Affixed to the medial portion of the shaft 16 is a cam C having an internal eccentrically disposed slot 34 which defines a "rise" as the indicator pointer 24 rotates clockwise as shown in FIGS. 1 and 5. A cam follower arm 36 rides in the track 34 and is itself pivotally supported with respect to a transducer D mounted in a housing 38 disposed on the front of the back wall of the casing 20. The cam follower 36 is thereby caused to rotate counterclockwise with clockwise rotation of the cam C and operates as a motion input arm to the transducer D through extension portion 40 passing within an opening 41 in the housing 38.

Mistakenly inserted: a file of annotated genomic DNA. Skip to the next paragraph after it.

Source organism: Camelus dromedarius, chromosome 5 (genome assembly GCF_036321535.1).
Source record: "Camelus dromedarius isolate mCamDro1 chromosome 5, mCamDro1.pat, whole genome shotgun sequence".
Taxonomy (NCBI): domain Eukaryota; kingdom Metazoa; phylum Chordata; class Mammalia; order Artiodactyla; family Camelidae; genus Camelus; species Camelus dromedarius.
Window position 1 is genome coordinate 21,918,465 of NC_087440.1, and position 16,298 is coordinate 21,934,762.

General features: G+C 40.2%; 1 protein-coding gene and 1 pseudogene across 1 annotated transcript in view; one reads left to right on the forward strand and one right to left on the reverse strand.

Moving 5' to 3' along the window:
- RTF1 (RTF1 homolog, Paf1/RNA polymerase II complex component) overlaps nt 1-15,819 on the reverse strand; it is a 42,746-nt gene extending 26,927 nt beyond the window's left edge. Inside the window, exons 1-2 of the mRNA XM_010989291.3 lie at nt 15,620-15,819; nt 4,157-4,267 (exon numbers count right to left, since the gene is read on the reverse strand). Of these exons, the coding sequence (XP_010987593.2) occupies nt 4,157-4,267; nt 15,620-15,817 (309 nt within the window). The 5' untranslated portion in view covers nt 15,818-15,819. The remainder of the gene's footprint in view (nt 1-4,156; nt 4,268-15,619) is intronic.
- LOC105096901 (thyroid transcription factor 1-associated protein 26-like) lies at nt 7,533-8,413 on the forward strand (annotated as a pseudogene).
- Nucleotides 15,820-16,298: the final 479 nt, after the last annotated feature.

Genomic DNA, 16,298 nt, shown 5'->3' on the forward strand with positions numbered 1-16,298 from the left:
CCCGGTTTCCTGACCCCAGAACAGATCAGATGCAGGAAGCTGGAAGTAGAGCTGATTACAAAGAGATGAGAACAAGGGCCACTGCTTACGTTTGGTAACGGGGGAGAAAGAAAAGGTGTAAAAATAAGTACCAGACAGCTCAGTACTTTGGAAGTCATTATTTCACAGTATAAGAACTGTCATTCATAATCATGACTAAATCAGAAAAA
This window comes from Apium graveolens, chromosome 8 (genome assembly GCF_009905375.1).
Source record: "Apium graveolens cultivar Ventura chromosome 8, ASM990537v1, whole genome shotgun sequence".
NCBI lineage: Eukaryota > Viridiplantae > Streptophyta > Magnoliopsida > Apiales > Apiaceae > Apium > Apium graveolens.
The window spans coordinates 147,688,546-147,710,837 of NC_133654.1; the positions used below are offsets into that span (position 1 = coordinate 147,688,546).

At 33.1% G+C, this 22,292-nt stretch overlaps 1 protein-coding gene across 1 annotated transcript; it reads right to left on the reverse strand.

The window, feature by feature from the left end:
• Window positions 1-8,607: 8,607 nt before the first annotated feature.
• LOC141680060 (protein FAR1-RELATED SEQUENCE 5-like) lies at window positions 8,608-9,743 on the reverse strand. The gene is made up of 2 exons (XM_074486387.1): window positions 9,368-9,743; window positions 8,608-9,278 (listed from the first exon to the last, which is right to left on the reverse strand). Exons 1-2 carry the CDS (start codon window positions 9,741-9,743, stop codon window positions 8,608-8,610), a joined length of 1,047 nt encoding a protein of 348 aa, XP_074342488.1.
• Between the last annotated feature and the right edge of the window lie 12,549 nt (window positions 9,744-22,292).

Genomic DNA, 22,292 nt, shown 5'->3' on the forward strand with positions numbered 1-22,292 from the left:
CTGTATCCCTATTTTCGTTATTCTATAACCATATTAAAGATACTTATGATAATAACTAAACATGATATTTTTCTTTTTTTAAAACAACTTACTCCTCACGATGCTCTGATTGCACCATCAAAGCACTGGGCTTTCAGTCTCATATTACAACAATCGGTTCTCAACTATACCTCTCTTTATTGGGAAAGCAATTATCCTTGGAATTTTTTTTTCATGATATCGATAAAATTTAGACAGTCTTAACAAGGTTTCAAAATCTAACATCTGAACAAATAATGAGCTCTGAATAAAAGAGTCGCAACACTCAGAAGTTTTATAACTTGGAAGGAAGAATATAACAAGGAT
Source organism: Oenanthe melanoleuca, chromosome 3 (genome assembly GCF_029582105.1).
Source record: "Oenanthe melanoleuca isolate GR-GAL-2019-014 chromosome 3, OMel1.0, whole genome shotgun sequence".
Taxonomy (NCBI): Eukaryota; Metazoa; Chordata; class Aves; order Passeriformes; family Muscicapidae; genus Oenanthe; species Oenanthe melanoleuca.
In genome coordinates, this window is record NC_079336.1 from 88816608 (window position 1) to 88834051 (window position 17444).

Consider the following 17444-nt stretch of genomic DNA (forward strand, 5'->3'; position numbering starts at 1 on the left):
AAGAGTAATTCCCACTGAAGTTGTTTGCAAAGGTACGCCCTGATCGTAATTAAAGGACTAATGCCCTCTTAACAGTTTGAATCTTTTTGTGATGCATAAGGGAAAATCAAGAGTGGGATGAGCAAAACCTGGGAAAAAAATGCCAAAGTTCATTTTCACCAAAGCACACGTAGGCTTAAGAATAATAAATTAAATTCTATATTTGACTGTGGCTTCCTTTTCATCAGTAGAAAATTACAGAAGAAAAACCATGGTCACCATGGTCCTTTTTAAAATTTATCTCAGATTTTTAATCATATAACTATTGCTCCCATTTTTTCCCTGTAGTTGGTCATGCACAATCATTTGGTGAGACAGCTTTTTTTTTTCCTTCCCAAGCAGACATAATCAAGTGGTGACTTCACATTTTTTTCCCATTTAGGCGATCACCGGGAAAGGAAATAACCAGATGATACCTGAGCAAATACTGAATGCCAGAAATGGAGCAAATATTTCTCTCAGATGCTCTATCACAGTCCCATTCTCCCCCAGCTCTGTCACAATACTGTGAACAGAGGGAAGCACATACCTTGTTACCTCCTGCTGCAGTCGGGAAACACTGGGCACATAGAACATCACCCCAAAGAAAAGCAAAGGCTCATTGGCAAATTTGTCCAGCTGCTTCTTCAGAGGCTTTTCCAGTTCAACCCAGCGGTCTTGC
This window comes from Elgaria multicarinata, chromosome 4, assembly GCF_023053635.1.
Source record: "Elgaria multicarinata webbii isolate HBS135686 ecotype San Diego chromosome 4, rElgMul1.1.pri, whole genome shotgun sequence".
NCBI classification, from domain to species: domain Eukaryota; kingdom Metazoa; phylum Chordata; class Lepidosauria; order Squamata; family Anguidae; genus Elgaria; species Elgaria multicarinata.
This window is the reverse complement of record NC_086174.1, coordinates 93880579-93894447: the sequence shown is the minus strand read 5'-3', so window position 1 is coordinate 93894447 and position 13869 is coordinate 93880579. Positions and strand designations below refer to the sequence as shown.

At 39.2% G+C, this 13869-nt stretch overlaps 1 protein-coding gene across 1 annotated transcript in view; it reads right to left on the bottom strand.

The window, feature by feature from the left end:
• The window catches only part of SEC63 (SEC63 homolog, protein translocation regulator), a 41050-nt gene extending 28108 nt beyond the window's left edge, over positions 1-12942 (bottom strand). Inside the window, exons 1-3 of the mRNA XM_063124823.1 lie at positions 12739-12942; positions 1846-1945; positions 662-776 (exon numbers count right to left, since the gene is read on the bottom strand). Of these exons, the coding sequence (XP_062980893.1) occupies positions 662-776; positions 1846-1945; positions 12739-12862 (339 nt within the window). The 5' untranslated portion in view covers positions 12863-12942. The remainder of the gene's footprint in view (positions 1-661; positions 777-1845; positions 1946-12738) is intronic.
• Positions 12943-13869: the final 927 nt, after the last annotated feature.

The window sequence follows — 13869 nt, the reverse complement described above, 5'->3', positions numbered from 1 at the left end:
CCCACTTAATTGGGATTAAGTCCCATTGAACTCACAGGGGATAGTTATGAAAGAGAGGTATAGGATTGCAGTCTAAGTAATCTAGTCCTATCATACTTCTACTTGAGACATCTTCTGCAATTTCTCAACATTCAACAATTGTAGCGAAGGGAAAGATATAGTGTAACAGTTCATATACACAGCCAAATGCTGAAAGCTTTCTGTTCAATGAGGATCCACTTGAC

The transducer D includes a light source 42 in the form of a light emitting diode lamp which is affixed to one leg of pivot bracket 44, the rays of light emitted by the diode 42 being focused by lens 46 also supported on same leg of the bracket mount 44. The bracket mount 44 is of generally U-shaped configuration and is rotatably supported by the spaced legs thereof on bearings 48 and 49. The bearings 48 and 49 are contained within end frames 50 and 51 which are spaced from each other and screwed together on upper and lower side frames 52 and 53. The input extension arm 40 of cam follower 36 is attached by screws 54.